Epic flooding in Texas halts scrap, mill, port operations

Flooding rainfall measuring in the scores of inches imperiled lives and property in and around Houston—the United States' fourth-most populous city—and threatened to paralyze metals-related commerce for a week or longer.

Steel mills, pipe yards, ports and ground transportation were shut down on August 28 as the former Hurricane Harvey caused historic flooding along the Texas coast. After dumping 2 feet of rain, Harvey lingered as a tropical storm, with forecasts of an additional 2 feet of rain possible through August 31. "Houston is a mess right now beyond anything that anybody could contemplate," said one steel trader who handles energy tubulars. "Plant operations and heat-treat operations are shut down, and nobody's at work—so nobody knows for how long." The Borusan Mannesmann energy tubulars mill in Baytown, Texas—about 30 miles east of Houston—told employees that it would be closed for the entire week for their own safety. It is scheduled to reopen September 5. Next door, the JSW Steel (USA) plate and pipe mill has been closed since August 25, with a...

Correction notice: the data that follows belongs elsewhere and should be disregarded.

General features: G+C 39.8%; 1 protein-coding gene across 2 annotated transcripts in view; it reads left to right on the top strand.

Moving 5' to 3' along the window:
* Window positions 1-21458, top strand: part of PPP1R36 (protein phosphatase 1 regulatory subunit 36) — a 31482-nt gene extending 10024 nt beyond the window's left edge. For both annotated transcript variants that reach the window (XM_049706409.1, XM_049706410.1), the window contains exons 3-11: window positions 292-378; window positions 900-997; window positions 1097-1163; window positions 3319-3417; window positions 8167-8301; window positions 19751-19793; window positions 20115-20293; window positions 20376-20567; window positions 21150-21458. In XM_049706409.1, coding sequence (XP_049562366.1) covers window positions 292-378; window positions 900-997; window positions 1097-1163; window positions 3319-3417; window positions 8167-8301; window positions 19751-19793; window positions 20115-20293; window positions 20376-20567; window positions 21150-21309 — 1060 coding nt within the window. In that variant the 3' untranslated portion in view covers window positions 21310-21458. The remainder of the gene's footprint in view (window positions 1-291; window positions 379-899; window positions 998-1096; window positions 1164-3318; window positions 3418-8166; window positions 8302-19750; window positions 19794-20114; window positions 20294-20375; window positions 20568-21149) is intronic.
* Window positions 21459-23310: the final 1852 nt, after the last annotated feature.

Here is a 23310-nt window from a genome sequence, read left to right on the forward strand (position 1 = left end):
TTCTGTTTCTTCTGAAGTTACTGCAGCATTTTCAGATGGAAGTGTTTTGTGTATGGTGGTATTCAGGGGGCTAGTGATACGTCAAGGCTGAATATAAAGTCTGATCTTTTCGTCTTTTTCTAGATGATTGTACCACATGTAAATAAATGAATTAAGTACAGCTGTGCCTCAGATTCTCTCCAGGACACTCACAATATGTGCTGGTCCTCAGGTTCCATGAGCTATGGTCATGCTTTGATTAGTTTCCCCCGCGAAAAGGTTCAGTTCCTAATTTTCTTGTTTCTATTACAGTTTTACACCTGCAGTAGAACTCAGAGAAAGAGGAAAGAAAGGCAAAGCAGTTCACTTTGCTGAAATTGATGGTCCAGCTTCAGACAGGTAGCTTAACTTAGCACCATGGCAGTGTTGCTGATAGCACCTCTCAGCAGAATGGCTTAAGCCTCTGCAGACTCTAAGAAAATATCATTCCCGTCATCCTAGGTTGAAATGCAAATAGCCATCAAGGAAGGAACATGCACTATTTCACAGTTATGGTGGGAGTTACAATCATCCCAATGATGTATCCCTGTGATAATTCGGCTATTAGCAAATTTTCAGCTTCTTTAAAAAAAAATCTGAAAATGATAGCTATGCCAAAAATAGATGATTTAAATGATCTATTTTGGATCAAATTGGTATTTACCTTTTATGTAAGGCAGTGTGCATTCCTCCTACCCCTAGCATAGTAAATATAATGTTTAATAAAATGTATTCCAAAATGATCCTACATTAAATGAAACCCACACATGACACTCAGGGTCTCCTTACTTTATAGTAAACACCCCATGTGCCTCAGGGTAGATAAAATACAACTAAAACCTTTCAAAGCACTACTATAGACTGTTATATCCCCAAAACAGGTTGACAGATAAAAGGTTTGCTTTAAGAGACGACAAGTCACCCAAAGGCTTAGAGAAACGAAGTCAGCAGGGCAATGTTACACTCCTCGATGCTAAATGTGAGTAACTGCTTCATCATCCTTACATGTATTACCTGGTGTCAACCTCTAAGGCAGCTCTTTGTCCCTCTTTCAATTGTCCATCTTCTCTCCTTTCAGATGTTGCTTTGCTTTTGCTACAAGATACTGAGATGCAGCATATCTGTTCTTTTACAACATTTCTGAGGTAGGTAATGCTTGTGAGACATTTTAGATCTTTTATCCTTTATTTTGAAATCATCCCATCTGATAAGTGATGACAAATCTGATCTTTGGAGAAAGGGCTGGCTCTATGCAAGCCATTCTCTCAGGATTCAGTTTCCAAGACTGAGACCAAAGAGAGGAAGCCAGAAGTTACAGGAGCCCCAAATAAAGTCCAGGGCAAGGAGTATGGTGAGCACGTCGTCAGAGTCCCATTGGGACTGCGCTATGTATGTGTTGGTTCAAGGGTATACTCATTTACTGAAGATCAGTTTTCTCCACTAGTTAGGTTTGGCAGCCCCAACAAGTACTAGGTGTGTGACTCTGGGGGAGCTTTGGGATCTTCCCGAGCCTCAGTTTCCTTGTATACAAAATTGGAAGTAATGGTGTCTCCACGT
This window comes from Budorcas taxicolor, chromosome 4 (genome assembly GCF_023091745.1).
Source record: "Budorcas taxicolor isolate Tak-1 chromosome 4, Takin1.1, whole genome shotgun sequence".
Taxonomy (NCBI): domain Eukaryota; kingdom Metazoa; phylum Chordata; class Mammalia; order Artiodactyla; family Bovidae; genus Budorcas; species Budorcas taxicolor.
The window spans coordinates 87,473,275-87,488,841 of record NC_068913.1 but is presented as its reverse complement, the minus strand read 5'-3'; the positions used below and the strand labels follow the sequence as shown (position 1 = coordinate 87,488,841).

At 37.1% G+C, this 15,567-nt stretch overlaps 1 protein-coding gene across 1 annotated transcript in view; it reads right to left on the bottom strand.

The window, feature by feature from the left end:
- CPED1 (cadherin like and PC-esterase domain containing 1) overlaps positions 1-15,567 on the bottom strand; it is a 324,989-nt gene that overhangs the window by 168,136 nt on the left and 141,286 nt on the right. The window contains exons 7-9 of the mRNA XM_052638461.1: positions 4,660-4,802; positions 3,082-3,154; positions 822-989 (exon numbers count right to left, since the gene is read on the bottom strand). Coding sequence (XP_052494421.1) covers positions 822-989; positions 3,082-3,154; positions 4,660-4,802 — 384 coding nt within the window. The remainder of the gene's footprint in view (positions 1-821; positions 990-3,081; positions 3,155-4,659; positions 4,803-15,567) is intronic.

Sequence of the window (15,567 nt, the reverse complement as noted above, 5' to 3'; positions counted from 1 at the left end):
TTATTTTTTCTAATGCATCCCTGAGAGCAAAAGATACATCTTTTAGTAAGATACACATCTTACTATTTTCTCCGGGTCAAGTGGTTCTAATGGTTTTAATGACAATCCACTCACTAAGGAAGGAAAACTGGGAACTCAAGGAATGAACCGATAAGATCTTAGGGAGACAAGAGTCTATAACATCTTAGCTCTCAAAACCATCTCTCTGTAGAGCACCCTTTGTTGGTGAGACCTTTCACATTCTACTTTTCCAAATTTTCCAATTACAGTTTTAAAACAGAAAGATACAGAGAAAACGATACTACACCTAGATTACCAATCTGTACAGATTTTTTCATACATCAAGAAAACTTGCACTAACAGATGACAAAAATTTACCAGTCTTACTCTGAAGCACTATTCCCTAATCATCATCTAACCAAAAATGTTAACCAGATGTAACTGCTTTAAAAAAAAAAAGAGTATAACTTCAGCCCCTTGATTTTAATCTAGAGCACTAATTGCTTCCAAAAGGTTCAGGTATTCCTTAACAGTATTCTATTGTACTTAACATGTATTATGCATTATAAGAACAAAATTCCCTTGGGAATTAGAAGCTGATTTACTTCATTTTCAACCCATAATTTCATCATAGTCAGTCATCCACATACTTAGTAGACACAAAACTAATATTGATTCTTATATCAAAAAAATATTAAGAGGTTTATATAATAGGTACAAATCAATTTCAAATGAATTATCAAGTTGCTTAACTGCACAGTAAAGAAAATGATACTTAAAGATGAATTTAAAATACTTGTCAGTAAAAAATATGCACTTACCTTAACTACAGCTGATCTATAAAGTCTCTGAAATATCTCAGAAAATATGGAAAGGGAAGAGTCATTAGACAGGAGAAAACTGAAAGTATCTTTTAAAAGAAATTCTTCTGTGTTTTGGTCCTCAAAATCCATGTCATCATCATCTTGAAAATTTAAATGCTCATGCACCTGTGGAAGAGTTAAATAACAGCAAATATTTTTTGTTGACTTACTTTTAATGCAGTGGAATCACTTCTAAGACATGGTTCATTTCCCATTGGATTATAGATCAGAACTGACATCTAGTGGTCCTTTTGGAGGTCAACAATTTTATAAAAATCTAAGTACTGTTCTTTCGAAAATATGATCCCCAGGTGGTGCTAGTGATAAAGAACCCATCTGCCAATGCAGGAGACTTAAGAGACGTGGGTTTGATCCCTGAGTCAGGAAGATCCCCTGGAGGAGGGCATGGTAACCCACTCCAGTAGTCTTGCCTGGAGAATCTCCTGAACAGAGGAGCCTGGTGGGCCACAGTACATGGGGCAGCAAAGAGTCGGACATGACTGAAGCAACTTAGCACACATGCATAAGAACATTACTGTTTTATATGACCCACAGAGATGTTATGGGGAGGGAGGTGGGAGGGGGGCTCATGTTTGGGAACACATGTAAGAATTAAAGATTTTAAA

Published

Dom Yanchunas

August 28, 2017

19:56 GMT